This is really a fabulous expression of being an ally.
Started "by white men, for white men," the Can You Not PAC is meant to complement existing organizations, like EMILY's List, that support women, people of color, and LGBTQ folks running for office, by telling white men to take a step back.
Lots of attention for this article about Ben Rhodes, the former MFA student who is a big cheese in US foreign policy these days. Drum hits the highlights, but my favorite response has to be this pitiful meltdown by Thomas Ricks, who is so disturbed that Rhodes isn't Henry Kissinger that he practically accuses Rhodes, who works in an administration that exists partly on the strength of having always opposed the war, of having started the damn war himself. Amazing stuff.
Aristotle's hitherto lost On Trolling, albeit only the first page, since I cannot presently access the remainder.
Everyone loves to be horrified by how unprepared Trump would be as president. Let's be clear: he would not be less prepared, nor worse, than Bush. He would be a better president than anyone who has the backing of the Republican Party and acts according to their agenda. (Obviously I still think this is all hypothetical.)
Minivet writes: A sensibility most fine, and with some overlap with ours. (Warning: Vox video.) I notice there have been posts on this same guy (Horsey Surprise) in the past, but the video is new.
Is there point on the continuum at which trolling becomes so gentle and good-natured it deserves a different name?
Heebie's take: He calls it "coward's improv". It's truly great. Go watch it. Also it's subtitled.
Also it happens to be adjacent to one of my very, very favorite genres: pretending to be stupid to get other people to reveal that how stupid they think I'm actually capable of being. His version doesn't quite work as well, because it's comments between strangers. But still.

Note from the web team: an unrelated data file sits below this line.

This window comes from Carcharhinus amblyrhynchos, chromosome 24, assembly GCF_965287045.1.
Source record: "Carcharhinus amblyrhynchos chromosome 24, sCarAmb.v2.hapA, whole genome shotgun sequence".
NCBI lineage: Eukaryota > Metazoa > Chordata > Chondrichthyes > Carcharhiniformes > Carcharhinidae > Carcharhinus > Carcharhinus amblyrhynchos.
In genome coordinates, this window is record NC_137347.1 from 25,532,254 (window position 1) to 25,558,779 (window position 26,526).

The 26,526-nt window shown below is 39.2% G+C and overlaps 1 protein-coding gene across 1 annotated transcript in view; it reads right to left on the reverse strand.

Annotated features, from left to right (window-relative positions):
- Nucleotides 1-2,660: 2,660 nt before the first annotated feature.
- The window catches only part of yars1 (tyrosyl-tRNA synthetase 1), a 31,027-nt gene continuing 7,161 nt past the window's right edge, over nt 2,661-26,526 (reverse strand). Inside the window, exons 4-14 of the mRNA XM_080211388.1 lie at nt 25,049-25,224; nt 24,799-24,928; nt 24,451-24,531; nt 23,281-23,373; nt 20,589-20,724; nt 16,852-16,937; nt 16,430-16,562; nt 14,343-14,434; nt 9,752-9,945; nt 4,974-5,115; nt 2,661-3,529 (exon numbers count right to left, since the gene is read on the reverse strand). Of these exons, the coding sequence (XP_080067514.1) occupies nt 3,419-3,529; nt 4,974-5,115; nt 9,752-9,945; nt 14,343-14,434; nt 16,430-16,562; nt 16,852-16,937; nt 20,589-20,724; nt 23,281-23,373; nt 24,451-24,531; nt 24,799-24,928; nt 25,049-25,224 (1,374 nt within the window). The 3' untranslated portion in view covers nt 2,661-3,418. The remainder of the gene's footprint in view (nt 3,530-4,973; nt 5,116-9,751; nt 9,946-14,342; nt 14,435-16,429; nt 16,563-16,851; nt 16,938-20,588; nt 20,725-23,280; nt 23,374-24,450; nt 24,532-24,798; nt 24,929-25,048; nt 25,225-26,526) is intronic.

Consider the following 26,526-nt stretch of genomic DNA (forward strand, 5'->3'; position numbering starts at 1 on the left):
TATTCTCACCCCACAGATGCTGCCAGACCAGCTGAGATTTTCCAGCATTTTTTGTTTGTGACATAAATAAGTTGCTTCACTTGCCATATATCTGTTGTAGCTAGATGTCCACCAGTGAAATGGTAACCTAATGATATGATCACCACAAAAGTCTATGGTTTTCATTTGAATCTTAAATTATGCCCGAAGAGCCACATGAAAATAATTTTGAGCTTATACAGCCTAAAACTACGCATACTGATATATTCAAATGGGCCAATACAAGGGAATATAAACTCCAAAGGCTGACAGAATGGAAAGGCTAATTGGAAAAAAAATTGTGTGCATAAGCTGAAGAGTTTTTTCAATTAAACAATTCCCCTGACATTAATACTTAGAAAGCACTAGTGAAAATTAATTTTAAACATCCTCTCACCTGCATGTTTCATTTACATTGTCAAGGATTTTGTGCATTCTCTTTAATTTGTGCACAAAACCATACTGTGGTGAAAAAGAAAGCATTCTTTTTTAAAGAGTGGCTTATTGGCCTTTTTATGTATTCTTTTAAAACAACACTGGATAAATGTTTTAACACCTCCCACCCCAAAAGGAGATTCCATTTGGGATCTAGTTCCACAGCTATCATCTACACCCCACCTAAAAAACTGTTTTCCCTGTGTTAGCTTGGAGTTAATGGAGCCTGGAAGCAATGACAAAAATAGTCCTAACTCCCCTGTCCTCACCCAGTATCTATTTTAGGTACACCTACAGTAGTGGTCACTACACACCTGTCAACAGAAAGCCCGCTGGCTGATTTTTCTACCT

What Amber explained was exactly what I'd feared: through the Apple Music subscription, which I had, Apple now deletes files from its users' computers. When I signed up for Apple Music, iTunes evaluated my massive collection of Mp3s and WAV files, scanned Apple's database for what it considered matches, then removed the original files from my internal hard drive. REMOVED them. Deleted. If Apple Music saw a file it didn't recognize--which came up often, since I'm a freelance composer and have many music files that I created myself--it would then download it to Apple's database, delete it from my hard drive, and serve it back to me when I wanted to listen, just like it would with my other music files it had deleted.
It feels like we haven't talked about music and who owns what in a while; thought I'd dust off this old topic.
If you choose "Remove Download," it will send the local file from your hard drive to your Trash, but leave the reference in your library -- so that you can stream that track directly from iCloud Music Library. It won't delete the file until you empty your Trash.
Their defense is basically that it wasn't deleted. It was just stored in the Trash.
Spite houses are super charming after a century has elapsed.
My understanding of the French Fry Sculpture at UF is that they were originally mirrored, but the artist got into a fight with the university, and so painted them bright yellow instead. Every job needs a way to grab two beers and jump down the inflatable airplane slide.
Kevin Drum's lead hypothesis meets Flint, Michigan:
Lead pipes caused way higher murder rates in the 1920s, but only in cities with acidic water.
Graph and link to the paper at the link.
A finer point, but no less controversial, is being made about the optimal way to include a tweet in a blog post.